We know what it's like to be a country that is in ashes and now we're able to spring back with a reason and determination to... make this work
Schools are advancing too. From next year compulsory state education will teach to age 14 rather than 11.
Rwanda has joined the global one laptop per child program. Around 100,000 children have access to low-cost computers, and the government wants to extend that to more than one million children over the next few years.
Advances at the top of the class too - last time I visited, the Kigali Institute of Science and Technology was running short IT courses - in a desperate bid to fill the country's skills gap.
This time around the institute's rector had some good news. New computer labs were opened this year. The four-month courses have been replaced with four-year degrees.
Pass rates are up 20%. And so are potential earnings. Students can expect to earn $500 - $2,000 (£313 - £1,250) a month when they leave, which is a massive pay day in this part of the world.
And that is the main reason for Rwanda's move from an agricultural nation to a knowledge-based one.
Having emerged from the worst period of its history, the genocide of 1994, Rwanda has placed its faith in IT with some big promises - mobile phone use should double from just 20% to up to 40% by next year. The government is giving away 35,000 handsets to help that happen.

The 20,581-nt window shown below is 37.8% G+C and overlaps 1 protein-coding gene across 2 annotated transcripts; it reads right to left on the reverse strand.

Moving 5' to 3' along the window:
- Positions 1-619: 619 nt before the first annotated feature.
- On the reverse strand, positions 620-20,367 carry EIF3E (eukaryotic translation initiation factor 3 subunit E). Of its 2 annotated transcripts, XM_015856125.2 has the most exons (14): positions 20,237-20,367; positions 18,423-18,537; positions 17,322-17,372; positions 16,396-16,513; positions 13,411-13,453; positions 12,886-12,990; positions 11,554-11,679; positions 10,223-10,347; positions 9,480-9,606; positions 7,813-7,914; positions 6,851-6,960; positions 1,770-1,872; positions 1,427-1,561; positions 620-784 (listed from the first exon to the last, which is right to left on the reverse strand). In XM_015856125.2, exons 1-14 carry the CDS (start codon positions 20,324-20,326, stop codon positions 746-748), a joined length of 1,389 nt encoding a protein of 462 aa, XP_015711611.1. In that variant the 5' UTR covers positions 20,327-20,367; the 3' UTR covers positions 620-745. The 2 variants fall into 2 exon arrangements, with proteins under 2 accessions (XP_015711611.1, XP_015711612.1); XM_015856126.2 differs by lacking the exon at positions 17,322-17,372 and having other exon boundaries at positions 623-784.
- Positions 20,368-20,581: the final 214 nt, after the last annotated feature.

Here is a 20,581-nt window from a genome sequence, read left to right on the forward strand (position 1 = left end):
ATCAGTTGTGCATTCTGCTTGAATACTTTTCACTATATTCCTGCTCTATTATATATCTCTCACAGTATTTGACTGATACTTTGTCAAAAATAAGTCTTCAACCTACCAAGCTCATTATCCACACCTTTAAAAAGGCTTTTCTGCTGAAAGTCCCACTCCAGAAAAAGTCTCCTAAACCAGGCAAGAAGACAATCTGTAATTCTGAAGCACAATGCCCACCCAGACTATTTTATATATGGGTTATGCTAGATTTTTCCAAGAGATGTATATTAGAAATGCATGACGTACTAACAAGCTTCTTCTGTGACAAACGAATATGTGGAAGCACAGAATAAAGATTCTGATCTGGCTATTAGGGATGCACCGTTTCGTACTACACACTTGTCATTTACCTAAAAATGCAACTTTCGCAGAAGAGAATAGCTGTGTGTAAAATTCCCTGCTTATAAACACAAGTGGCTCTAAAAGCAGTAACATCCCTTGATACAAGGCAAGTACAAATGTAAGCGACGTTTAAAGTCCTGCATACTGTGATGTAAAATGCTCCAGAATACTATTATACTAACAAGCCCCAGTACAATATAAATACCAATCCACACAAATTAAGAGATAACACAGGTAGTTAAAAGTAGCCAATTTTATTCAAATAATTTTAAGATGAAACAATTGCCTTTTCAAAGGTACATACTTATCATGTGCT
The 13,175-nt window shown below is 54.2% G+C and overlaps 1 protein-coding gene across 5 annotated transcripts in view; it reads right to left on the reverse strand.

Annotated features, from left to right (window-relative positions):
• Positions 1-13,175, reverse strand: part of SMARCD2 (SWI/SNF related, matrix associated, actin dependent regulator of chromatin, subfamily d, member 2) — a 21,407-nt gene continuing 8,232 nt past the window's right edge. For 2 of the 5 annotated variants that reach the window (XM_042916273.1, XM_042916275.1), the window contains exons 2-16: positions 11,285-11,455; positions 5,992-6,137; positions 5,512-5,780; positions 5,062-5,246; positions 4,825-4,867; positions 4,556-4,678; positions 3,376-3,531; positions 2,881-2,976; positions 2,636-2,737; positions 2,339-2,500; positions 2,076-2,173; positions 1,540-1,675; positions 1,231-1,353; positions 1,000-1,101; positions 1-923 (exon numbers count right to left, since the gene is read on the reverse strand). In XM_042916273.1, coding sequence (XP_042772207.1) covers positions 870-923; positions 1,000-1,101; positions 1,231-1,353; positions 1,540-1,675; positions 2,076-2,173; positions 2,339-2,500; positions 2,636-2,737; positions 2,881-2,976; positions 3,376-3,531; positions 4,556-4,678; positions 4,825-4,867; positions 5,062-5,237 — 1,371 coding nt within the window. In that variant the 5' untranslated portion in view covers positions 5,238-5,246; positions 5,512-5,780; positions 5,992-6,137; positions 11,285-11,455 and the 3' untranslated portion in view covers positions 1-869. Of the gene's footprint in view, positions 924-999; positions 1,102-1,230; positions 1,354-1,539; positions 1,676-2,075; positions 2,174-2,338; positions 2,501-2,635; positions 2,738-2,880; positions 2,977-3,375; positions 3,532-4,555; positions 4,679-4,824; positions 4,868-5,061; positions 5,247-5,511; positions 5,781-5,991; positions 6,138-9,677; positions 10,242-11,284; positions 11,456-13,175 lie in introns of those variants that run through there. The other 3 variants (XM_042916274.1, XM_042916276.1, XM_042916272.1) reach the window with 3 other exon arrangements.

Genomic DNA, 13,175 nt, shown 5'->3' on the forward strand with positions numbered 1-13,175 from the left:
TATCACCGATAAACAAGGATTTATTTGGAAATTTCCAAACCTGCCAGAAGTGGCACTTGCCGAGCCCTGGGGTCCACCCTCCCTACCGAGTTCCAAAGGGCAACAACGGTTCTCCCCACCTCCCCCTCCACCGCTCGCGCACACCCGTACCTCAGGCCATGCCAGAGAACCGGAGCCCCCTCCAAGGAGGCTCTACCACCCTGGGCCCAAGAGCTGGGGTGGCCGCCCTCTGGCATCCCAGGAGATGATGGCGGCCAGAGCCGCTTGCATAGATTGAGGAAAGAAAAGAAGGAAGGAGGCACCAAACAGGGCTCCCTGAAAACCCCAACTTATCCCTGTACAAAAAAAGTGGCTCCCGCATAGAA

It wants a PC in every home within 10 years. And one of the most advanced plans to date can be found at Kigali's national stadium.
If any further evidence was needed that Rwanda is in a hurry to become Africa's ICT hub, then this is surely it, the South Koreans are here installing 4G Network called WiBro (Wireless Broadband) which will bring unparalleled connectivity across the city of Kigali.
Korea Telecom's base stations will be switched on in a few weeks time. Linked into the city's new fibre optic network, WiBro promises to deliver broadband mobile data speeds far in excess of most western 3G services.
It is becoming a typically Rwandan approach - aim big and sort the details out as you go, such as the fact that there are virtually no compatible WiBro handsets here.
The government says it may subsidise cheap WiBro imports as it is doing now for mobile phones.
Need for energy
"As a country we are in a hurry. We can't wait to fix water agriculture and roads and then get to ICT, so we've got to do everything in parallel because we've lost so much time in the last decades," says Patrick Nyirishema, director of Rwanda's Information Technology Authority.
"We've been to the bottom. We know what it's like to be a country that is in ashes and now we're able to spring back with a reason and determination to say, 'we're going to make this work, we're going to succeed,'" he adds.
To make the leap Rwanda also needs energy. High above Kigali is one of Africa's largest solar fields.
Methane gas discoveries, wind turbines, and new hydroelectricity stations could also power the dream. But progress in these areas has been slow. Fewer than one in ten here are on the electricity grid.
In its race to catch up, Rwanda still faces tough obstacles. But it has chosen not to think twice about trying to jump them, and not to fear should it fail.